How to Install iOS 7 Beta on Your Main iPhone

If you're a long time iOS developer, you probably don't need to read this. But, if you're a new iOS developer or a member of beta tester team, you might be tempted to get a feel of iOS 7 before its release later this year. If this is the first time you're installing a beta version of iOS, especially on your main iPhone, I'd recommend you check out this shortlist of mine.

I created this list based on my own experience installing iOS 7 beta on my main iPhone 4S. I know it's risky and not recommended, but as a developer, this is necessary for me. Here's the list of the things that you need to perform, both before and after installing the OS.

  1. Update your OS X to 10.8.4 and iTunes to 11.0.4
  2. If you want a faster backup and restore process, you might want to delete all the apps you don't really need and leave only the essentials.
  3. Backup your Camera Roll manually, if you don't want to back them up to iCloud.
  4. If you want a faster backup and restore process, you might want to remove as many videos, music and book as possible from your iPhone.
  5. Don't forget to transfer your apps purchases when you're syncing your iPhone to iTunes.
  6. Backup your device to iTunes. You can also backup your iPhone to iCloud, but restoring from iTunes is much faster than restoring from iCloud.
  7. Extract all local data from the apps to iTunes and your desktop whenever possible. For example, I saved my local data from Momento to iTunes and a folder on my desktop before proceeding with the installation.
  8. If you have apps that can sync their data via iCloud, don't forget to turn it on. For example: Camera+ can sync the photos in your Lightbox, Downcast can sync your podcast subscriptions, and Due can sync your reminders and custom timers.
  9. Download the correct iOS 7 beta seed for your iPhone. If you have an iPhone 5, you might want to verify the model number at the back of your iPhone. Extract the dmg file when the download is complete.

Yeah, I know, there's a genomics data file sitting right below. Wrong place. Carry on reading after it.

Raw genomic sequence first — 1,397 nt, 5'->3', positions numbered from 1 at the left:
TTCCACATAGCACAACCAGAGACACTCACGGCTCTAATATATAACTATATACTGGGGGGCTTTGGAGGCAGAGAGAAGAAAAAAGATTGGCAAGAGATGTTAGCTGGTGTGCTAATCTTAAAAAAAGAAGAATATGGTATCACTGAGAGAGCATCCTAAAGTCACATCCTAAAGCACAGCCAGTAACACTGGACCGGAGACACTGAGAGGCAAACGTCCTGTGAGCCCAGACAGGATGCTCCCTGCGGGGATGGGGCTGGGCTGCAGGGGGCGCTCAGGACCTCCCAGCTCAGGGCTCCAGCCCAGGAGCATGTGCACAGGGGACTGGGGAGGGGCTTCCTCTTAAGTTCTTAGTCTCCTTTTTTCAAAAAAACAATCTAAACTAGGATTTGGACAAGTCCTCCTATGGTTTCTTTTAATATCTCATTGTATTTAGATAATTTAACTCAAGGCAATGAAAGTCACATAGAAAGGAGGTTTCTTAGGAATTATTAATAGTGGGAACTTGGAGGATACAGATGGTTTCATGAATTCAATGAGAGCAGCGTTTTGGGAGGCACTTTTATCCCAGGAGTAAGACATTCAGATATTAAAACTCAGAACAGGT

10. Make sure that your iPhone has been registered as one of the devices used in development and testing for your developer account.
  11. Plug your iPhone to the desktop and hold the Option key as you click the Restore button. Find the ipsw file that you have just extracted. Make sure that you have a good internet connection because iTunes will be verifying the software and firmware to an Apple server throughout the installation procedure.
  12. After installation, when prompted where to restore from, choose your most recent backup on iTunes.
  13. Once it's all setup, you may need to re-login to cloud services that you use, such as your email accounts and Dropbox.

Third-Party Apps

One of the most frequently asked questions before making the decision to install a beta version of iOS on your main iPhone is whether the third-party apps would work on the new version. Based on my experience with the apps that I use regularly, most of them are working just fine, except for the following four apps:

  • Dropbox. I am unable to login to Dropbox using its iOS app. If you want to use Dropbox link for your other apps, you might want to delete the Dropbox app instead and recreate the link via the web interface triggered by your apps.
  • iA Writer. Too bad it crashes consistently on launch. I had to switch to Byword for now.
  • Clear. Things are a bit weird with Clear. Everything seems OK, except for the lists and list items. They're really invisible, no matter which theme I'm using.
  • TextExpander. The app works fine, but I cannot expand the snippets in other apps.

Other third-party apps that I have verified to be working include Drafts, Launch Center Pro, Due, Pastebot, 1Password, Fantastical, Downcast, Tweetbot, Dispatch, Momento, Day One, Byword, Instapaper, Felix, Whisper, Patter, Reeder, and Evernote. You might be required to re-login to Dropbox, Twitter, or any of the backend services used by these apps, but the apps are certainly usable for daily use.


Installing a beta version of the new iOS on your main iPhone is a risky business. Unless you're a serious iOS developer and you know what you're doing, I'd strongly recommend against it. In addition to the possibility of bad quality of the future builds, you may also face performance issues and unable to install new/updated iOS 6 apps.

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